Types Of Cybersecurity Professionals And What They Do
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Types Of Cybersecurity Professionals And What They Do

Types Of Cybersecurity Professionals And What They Do


The field of cybersecurity has been expanding over the past decade. With online threats becoming more prevalent and increasing in intensity, organisations need more people to help them defend their valuable digital assets. As a result, cybersecurity is a flourishing industry, with endlessly branching career paths that professionals can explore. All of them work towards the same goal of protecting the company’s networks, but each of them can have wildly different work scopes. If you are planning to enter the industry, it will do you well to know about these various roles and the work that they do.

Cybersecurity analyst

In general, cybersecurity analysts, or just ‘security analysts’, find and fix issues in an organisation’s existing systems. Typically, security analysts work in an organisation’s security operations centre (SOC), a centralised team that manages the security operations for the entire organisation or department. Thus, in some companies, these analysts are called SOC analysts.

Their duties centre around organising and implementing security measures to protect information systems against unauthorised access. In larger companies which may also have a Computer Security Incidence Response Team (CSIRT), SOC analysts tend to focus on identifying and patching up vulnerabilities, while the CSIRT team manages the response and recovery in the event of security lapses. Other tasks a cybersecurity analyst may perform include managing the network and its defence systems, monitoring security access, and performing security audits. Some may also craft or manage corporate security policies.

Cybersecurity engineer

The role of cybersecurity engineer is generally considered to be an intermediate to advanced-level position, at least for a majority of organisations. While analysts are mainly involved in monitoring security threats, cybersecurity engineers develop and implement the security systems. They are often expected to design security policies, minimise the vulnerabilities, and mount responses to security incidents. Their scope of work may also expand to working on data centre networks or educating the organisation about low-level to advanced cybersecurity threats. Those looking to apply for this role should attend cybersecurity training in Singapore to gain the necessary expertise.

Network architects

Network architects design, test, and implement secure computer networks for their organisations. These networks may encompass local area networks, intranets, internet connections, and many others. Given the sensitivity and importance of this infrastructure, network architects are often considered to be advanced-level positions. Naturally, this means that they need to possess exceptional qualifications and knowledge, such as that provided by the CISSP certification. Some specific tasks they are in charge of include carrying out security patches and finding new networking technologies to accomplish the organisation’s goals. To that end, they also need to interact with senior management to communicate the links between network security and business strategies.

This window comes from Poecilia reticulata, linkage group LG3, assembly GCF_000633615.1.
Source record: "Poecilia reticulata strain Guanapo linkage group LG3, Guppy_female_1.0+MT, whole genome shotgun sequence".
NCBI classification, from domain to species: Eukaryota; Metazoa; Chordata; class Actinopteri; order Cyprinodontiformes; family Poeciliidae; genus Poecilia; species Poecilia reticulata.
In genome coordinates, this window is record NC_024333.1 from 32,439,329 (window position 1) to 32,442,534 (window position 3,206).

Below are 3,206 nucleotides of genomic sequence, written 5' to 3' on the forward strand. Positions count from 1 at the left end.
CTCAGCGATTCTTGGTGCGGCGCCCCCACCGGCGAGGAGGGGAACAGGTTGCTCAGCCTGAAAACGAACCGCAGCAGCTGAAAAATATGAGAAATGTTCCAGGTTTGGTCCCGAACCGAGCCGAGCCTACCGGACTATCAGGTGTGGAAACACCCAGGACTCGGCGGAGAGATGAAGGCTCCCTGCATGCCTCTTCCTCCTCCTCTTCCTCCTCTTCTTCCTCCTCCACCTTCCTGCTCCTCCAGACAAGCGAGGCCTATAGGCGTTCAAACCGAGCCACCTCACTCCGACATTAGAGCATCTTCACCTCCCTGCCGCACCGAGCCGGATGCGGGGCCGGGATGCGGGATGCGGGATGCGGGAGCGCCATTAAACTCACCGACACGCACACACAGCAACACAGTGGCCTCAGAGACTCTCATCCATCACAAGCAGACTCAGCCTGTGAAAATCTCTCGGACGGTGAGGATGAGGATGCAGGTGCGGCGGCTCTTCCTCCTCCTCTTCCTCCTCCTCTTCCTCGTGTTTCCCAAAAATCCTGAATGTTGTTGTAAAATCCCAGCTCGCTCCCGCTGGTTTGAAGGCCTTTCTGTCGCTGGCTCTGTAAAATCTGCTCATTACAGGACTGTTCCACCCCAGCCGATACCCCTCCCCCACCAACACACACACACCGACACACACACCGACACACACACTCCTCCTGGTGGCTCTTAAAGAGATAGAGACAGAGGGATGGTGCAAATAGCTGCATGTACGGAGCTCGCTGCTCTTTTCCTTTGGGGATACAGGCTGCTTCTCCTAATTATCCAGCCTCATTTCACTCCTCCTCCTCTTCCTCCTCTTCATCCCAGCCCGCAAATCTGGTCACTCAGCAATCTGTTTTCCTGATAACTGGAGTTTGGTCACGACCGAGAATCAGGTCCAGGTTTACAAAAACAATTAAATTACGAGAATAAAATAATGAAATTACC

Cybersecurity manager

As one would expect from a managerial position, cybersecurity managers typically have a substantial amount of work experience. They may also be expected to possess relevant IT management qualifications, such as the ITIL 4 Foundation certification. They are mostly in charge of managing a specific system or network’s cybersecurity programme, though some may also be responsible for risk management. Each organisation typically hires several cybersecurity managers, such that each of them runs a specific portion of a cybersecurity programme.

Ethical hacker

Ethical hackers, also known as white hat hackers or penetration testers, are highly specialised cybersecurity professionals. They put themselves in the shoes of a malicious hacker to breach an organisation’s security system, in a process called ‘penetration testing’. The only difference being that ethical hackers have full approval for hacking into the system. Ethical hackers may even use social engineering concepts, like looking through trash for passwords or conducting mock phishing scams to break into the systems. In doing so, they identify vulnerabilities in the system or company policy, such that they can be fixed before being exploited by a malicious hacker. Those interested in this exciting job can attend the Certified Ethical Hacker course to equip themselves with the relevant skills.


Cybersecurity is an industry with plenty of career options and excellent potential for career progression. If you want to find out more about the many jobs in the field of cybersecurity, don’t miss out the live sharing by industry insiders at BridgingMind’s upcoming Cybersecurity Conversion Programme, which includes both a Facebook live stream session, and an in-person seminar at the BridgingMinds Network premises.


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